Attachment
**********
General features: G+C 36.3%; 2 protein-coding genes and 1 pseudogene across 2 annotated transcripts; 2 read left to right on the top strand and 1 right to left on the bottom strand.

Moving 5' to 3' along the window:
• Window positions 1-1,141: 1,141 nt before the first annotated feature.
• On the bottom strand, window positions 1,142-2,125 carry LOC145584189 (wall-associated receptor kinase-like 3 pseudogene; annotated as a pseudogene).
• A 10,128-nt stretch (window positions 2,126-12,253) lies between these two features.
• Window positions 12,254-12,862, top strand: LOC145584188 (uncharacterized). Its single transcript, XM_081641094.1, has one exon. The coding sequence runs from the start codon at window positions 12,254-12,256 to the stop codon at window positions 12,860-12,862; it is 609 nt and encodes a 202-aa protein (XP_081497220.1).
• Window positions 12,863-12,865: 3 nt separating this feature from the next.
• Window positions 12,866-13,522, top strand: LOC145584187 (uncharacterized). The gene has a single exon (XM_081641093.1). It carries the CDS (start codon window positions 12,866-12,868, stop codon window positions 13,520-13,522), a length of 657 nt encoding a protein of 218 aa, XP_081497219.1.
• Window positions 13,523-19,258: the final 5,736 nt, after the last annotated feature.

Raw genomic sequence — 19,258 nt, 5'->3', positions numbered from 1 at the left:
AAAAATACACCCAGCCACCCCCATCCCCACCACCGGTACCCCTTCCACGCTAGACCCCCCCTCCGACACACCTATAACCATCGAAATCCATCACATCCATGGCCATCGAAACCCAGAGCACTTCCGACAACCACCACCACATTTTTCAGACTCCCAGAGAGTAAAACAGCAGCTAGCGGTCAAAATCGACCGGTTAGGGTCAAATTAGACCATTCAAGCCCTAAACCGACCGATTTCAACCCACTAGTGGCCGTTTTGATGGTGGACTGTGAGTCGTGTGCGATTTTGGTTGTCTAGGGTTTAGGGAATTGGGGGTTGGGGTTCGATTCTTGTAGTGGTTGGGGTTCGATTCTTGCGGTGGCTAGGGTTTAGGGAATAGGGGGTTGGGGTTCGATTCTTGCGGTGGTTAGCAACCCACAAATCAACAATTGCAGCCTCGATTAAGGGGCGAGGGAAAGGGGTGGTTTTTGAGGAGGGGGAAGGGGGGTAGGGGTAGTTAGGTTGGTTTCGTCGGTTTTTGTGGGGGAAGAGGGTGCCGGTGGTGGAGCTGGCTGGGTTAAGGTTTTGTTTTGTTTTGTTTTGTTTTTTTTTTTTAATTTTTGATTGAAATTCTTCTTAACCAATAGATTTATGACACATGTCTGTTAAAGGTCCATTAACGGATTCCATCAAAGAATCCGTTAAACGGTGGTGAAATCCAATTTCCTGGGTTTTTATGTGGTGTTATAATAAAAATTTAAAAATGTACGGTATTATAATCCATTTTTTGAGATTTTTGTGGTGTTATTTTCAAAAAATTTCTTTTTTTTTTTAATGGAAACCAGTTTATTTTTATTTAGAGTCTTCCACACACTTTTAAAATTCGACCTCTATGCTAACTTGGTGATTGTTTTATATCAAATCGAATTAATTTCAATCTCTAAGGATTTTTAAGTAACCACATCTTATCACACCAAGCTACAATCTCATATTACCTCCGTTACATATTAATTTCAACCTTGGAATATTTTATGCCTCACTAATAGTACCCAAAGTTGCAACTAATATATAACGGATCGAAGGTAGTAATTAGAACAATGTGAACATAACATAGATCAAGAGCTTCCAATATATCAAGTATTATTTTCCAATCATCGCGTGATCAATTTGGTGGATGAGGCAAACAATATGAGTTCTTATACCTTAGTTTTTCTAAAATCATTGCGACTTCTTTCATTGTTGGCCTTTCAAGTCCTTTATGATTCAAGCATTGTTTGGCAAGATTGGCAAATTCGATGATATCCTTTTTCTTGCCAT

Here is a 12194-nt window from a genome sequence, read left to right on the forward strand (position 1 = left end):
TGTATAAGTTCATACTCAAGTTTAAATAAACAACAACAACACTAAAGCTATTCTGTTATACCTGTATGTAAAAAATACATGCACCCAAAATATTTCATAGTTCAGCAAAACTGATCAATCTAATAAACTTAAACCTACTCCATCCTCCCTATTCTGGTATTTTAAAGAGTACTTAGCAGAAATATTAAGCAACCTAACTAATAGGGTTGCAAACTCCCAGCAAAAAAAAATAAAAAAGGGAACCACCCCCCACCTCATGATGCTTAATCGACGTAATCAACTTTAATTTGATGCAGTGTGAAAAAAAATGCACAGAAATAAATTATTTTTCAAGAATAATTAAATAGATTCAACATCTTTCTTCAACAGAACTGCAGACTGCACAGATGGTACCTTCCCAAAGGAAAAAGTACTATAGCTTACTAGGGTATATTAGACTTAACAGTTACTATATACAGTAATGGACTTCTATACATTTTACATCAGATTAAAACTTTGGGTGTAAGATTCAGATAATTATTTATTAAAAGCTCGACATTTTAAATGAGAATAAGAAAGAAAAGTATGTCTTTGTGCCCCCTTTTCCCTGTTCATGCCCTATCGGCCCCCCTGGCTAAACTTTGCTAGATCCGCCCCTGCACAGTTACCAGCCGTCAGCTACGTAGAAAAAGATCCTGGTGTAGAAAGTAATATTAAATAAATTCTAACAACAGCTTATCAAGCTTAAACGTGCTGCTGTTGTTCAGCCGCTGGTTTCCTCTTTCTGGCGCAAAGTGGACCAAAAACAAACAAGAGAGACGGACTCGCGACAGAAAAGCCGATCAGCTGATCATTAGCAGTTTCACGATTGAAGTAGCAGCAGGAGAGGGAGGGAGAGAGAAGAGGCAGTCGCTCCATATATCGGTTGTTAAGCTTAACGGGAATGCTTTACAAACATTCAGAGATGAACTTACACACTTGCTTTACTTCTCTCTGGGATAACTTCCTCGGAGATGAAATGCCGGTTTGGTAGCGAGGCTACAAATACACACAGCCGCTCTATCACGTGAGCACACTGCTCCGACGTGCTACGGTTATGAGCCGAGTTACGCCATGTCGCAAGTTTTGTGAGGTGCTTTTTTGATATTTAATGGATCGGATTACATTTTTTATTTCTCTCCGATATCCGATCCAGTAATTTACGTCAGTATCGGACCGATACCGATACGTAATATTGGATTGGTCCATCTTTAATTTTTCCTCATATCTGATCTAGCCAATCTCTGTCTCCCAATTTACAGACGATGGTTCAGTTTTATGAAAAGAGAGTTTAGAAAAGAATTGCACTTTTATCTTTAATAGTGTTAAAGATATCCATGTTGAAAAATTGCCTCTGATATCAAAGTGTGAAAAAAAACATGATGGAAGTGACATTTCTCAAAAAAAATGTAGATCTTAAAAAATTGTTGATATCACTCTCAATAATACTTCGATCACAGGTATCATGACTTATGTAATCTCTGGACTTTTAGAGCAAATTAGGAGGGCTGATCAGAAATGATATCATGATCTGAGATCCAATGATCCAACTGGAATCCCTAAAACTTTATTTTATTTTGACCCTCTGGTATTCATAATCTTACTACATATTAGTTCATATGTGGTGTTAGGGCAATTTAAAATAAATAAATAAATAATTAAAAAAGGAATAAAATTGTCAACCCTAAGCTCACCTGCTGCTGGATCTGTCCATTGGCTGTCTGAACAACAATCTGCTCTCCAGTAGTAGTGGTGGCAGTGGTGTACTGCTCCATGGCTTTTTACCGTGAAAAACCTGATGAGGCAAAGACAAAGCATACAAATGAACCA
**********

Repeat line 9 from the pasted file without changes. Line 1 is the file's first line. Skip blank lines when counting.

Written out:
• Window positions 13,523-19,258: the final 5,736 nt, after the last annotated feature.